After insisting on two-way talks with the United States, North Korea made a significant concession in their aggressive stance late last week when Korean diplomats announced a willingness to consider a more flexible approach to needed peace talks if the United States would also soften its hard-line stance.
The North Korean regime has come under international scrutiny since declaring last year that it was operating nuclear weapons programs in breach of multiple treaties it had signed. Most recently, Korea flaunted its defiance with a public announcement to withdraw from the Non-Proliferation Treaty signed by over 180 nations.
Multiple motivations underlie North Korean leader Kim Jong-Il’s nuclear ambitions—including, but not limited to, inflating his international status, intimidating the country’s northeast Asian neighbors and gaining leverage to blackmail the United States into giving financial rewards.
Amidst the widespread famine and stark poverty characteristic of a Communist state, Kim’s regime risks implosion if it fails to garner needed external aid. Since North Korea has received billions of dollars worth of food, oil and project aid in recent years as a reward for halting nuclear programs, its leaders believed that the international community would again appease its belligerent behavior. In the process, Kim counted on polishing his domestic demi-god-like persona and boosting his international clout by demanding one-on-one talks with the American leadership.
In a promising turn of events, Kim reappeared last week in public after two months of silence. America’s rapid toppling of the Iraqi regime may have given the Korean leadership a change of heart, and the policy turnaround—declaring openness to multilateral talks with concerned neighbors such as South Korea, Japan, Russia and China—may reflect a new pragmatism.
Although differences on Iraq policy strained American relations with Russia and China, a shared concern for defusing the North Korean situation could provide a platform for rebuilding and strengthening those ties. Both nations carry residues of envy toward American preeminence and wells of resentment toward American global micromanagement. If the U.S. recognizes its common interests with Russia and China, encouraging these nations to take the lead in this diplomatic debacle, they will appreciate the deference and respect and may be emboldened to take on greater responsibility to ensure peace and stability in their own neighborhood.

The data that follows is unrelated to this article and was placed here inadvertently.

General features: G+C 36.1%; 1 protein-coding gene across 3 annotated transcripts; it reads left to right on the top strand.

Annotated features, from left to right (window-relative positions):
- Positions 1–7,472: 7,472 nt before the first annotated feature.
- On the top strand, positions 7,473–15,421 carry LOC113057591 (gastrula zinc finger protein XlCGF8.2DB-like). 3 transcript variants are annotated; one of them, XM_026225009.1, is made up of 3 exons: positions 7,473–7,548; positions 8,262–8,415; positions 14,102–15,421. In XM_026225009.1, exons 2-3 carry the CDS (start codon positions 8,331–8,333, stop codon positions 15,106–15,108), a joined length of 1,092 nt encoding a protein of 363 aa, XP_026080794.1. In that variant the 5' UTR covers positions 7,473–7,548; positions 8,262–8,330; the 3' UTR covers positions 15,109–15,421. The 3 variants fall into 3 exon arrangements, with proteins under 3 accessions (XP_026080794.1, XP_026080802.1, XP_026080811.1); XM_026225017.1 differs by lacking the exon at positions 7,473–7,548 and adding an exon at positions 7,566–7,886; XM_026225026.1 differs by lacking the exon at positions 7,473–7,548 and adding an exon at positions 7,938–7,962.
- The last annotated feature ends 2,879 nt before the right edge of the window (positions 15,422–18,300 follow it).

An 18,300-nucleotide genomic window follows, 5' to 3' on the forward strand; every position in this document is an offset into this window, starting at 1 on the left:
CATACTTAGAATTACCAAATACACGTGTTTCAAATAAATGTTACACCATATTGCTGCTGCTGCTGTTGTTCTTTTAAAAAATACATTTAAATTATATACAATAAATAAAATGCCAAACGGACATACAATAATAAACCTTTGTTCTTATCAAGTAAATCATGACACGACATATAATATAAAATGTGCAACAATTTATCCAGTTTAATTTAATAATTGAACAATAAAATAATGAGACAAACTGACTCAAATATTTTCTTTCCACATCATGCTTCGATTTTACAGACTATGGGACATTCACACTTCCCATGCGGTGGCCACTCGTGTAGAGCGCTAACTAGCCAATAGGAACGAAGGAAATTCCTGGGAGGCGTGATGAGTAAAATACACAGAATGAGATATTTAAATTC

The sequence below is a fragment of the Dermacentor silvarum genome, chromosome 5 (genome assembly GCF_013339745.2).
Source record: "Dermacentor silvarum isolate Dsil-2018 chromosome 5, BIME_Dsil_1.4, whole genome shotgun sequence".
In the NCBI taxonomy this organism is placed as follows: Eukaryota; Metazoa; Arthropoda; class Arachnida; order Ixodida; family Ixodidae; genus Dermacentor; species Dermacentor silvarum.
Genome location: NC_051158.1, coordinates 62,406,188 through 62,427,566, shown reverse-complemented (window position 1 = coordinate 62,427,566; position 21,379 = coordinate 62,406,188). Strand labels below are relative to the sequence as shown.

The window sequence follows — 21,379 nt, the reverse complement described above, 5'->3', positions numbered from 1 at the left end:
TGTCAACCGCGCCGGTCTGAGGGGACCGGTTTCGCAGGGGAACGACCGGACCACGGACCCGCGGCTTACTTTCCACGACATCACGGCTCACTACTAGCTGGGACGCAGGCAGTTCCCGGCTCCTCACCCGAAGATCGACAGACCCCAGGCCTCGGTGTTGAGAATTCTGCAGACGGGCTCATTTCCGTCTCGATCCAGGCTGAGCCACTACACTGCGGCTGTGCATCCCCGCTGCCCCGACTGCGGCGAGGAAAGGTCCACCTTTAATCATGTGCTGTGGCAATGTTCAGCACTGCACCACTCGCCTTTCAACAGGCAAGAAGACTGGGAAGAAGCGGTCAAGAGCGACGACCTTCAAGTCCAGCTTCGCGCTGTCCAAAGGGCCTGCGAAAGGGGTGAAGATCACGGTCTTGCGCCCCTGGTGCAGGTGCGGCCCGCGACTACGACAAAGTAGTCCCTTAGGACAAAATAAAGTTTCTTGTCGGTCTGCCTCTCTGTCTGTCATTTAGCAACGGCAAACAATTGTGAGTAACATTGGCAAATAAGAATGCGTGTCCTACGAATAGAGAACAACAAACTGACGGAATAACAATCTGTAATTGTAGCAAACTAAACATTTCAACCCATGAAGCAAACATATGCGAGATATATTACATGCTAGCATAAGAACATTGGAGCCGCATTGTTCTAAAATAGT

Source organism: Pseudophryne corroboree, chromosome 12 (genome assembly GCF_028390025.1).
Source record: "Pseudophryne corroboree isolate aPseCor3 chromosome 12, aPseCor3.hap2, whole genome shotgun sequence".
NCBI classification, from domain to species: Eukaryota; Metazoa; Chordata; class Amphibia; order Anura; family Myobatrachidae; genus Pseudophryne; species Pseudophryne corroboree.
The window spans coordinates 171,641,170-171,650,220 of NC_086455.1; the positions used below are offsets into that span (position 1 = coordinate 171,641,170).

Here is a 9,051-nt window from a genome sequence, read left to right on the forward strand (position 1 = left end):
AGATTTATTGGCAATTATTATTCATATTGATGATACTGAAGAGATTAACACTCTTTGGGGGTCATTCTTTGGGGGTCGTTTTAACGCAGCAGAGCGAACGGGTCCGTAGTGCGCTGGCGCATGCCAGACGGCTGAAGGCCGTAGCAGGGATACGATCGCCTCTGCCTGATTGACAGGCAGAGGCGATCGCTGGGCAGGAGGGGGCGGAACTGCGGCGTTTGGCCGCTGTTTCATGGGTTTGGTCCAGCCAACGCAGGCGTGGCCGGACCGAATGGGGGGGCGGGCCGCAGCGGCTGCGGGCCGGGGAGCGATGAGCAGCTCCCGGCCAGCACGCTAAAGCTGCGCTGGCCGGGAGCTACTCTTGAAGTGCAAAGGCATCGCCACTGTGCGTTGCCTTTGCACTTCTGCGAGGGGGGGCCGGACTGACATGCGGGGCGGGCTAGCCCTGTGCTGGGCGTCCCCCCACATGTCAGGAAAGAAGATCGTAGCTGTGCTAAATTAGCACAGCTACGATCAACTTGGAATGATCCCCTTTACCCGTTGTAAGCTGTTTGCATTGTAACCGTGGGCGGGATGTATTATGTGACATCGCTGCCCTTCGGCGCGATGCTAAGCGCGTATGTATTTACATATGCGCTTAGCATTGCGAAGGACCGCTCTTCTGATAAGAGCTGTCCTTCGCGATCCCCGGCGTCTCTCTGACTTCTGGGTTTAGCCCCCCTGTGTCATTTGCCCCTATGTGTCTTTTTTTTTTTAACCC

America should take this opportunity to combat its image of condescension and begin weaning Asia off excessive reliance on foreign security forces. By purposefully taking a backseat, America can allow and encourage relations between Asian powers to evolve from a delicate détente into a robust and sturdy peace.
Opening new talks also provides an avenue for improving regional security and reshaping the flawed 1994 Agreed Framework, which most commentators consider equivalent to international blackmail. South Korea and China are unlikely to discontinue aid provisions (official and unofficial) that prop up the faltering North Korean economy, since they both hope to avoid an influx of refugees from a collapsed neighboring regime. Because of this support, their influence on Kim is strong, but they will need to forcefully assert their opposition to his nuclear program and advocate its immediate and unequivocal dismantling with extensive verification by international inspectors.
Perhaps the biggest challenge in defusing this situation is that North Korea wants strong security guarantees (i.e., a non-aggression pact from the U.S.) preceding its disarmament, but the U.S. and other powers hope to see active disarmament before making any agreements. Hopefully multilateral talks will result in each of the powers signing a firm non-aggression treaty contingent upon North Korea immediately ending its arms programs under intensive inspection and supervision. The security guarantee must be made while also avoiding further risk of appeasing Korea’s defiance. If the nations involved can remain firm while allowing North Korea to save face, the result may be a far better agreement than the older ones invalidated and ignored by Kim. If Asian powers can build trust around a common goal of promoting regional peace and prosperity, they may begin to foster new cooperation wherein war is no longer considered an option.
With a nuclear threat avoided, North Korea’s neighbors will be able to freely encourage its economic growth in good conscience. Stringent economic sanctions have been externally applied to discourage and deter arms programs, but these would be obsolete if Kim abandoned these pursuits. Burgeoning prosperity in Japan and South Korea could enhance their neighbor’s weak economy, encouraging interdependence and creating greater incentives for regional peace. Moreover, the North’s promising recent market-based reforms would continue to pay off, potentially creating openness to further reforms that would combat the nation’s destitute poverty.
The American leadership has wisely avoided bilateral talks with North Korea, insisting that multilateral talks including its concerned neighbors will be more productive and less likely to result in blackmail. The next step to improving America’s Asian diplomacy is abdicating the throne of global micromanagement and encouraging other regional powers to take active and responsible roles in promoting peace.
Richard T. Halvorson ’03 is a philosophy and government concentrator in Pforzheimer House. His column appears on alternate Tuesdays.